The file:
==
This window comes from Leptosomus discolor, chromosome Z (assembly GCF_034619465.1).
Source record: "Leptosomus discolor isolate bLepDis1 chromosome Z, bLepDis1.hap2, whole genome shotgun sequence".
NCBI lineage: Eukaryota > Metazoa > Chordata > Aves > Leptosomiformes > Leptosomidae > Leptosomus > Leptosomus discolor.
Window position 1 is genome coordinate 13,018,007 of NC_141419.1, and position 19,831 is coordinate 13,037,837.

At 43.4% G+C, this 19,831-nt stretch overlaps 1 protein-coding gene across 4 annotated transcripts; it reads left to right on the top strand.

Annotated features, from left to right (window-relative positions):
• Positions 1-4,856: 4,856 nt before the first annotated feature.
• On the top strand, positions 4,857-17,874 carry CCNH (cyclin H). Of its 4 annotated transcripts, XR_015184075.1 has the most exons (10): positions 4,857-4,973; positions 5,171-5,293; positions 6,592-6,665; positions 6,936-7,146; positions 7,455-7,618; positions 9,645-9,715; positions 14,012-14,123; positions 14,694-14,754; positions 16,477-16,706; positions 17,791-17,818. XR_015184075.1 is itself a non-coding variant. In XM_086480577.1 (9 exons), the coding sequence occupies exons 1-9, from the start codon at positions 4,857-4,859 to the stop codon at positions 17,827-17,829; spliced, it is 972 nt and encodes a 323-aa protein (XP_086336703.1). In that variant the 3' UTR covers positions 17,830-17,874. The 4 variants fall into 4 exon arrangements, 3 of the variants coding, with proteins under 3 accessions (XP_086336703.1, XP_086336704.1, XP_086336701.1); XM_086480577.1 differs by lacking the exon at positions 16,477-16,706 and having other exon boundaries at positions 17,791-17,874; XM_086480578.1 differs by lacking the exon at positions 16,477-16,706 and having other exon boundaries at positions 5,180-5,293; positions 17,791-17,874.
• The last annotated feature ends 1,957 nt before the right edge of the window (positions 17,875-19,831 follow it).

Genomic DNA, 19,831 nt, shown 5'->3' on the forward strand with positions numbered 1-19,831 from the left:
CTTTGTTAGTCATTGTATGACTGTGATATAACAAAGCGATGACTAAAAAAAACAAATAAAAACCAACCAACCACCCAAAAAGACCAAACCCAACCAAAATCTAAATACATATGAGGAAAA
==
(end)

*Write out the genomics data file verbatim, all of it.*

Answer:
This window comes from Leptosomus discolor, chromosome Z (assembly GCF_034619465.1).
Source record: "Leptosomus discolor isolate bLepDis1 chromosome Z, bLepDis1.hap2, whole genome shotgun sequence".
NCBI lineage: Eukaryota > Metazoa > Chordata > Aves > Leptosomiformes > Leptosomidae > Leptosomus > Leptosomus discolor.
Window position 1 is genome coordinate 13,018,007 of NC_141419.1, and position 19,831 is coordinate 13,037,837.

At 43.4% G+C, this 19,831-nt stretch overlaps 1 protein-coding gene across 4 annotated transcripts; it reads left to right on the top strand.

Annotated features, from left to right (window-relative positions):
• Positions 1-4,856: 4,856 nt before the first annotated feature.
• On the top strand, positions 4,857-17,874 carry CCNH (cyclin H). Of its 4 annotated transcripts, XR_015184075.1 has the most exons (10): positions 4,857-4,973; positions 5,171-5,293; positions 6,592-6,665; positions 6,936-7,146; positions 7,455-7,618; positions 9,645-9,715; positions 14,012-14,123; positions 14,694-14,754; positions 16,477-16,706; positions 17,791-17,818. XR_015184075.1 is itself a non-coding variant. In XM_086480577.1 (9 exons), the coding sequence occupies exons 1-9, from the start codon at positions 4,857-4,859 to the stop codon at positions 17,827-17,829; spliced, it is 972 nt and encodes a 323-aa protein (XP_086336703.1). In that variant the 3' UTR covers positions 17,830-17,874. The 4 variants fall into 4 exon arrangements, 3 of the variants coding, with proteins under 3 accessions (XP_086336703.1, XP_086336704.1, XP_086336701.1); XM_086480577.1 differs by lacking the exon at positions 16,477-16,706 and having other exon boundaries at positions 17,791-17,874; XM_086480578.1 differs by lacking the exon at positions 16,477-16,706 and having other exon boundaries at positions 5,180-5,293; positions 17,791-17,874.
• The last annotated feature ends 1,957 nt before the right edge of the window (positions 17,875-19,831 follow it).

Genomic DNA, 19,831 nt, shown 5'->3' on the forward strand with positions numbered 1-19,831 from the left:
CTTTGTTAGTCATTGTATGACTGTGATATAACAAAGCGATGACTAAAAAAAACAAATAAAAACCAACCAACCACCCAAAAAGACCAAACCCAACCAAAATCTAAATACATATGAGGAAAA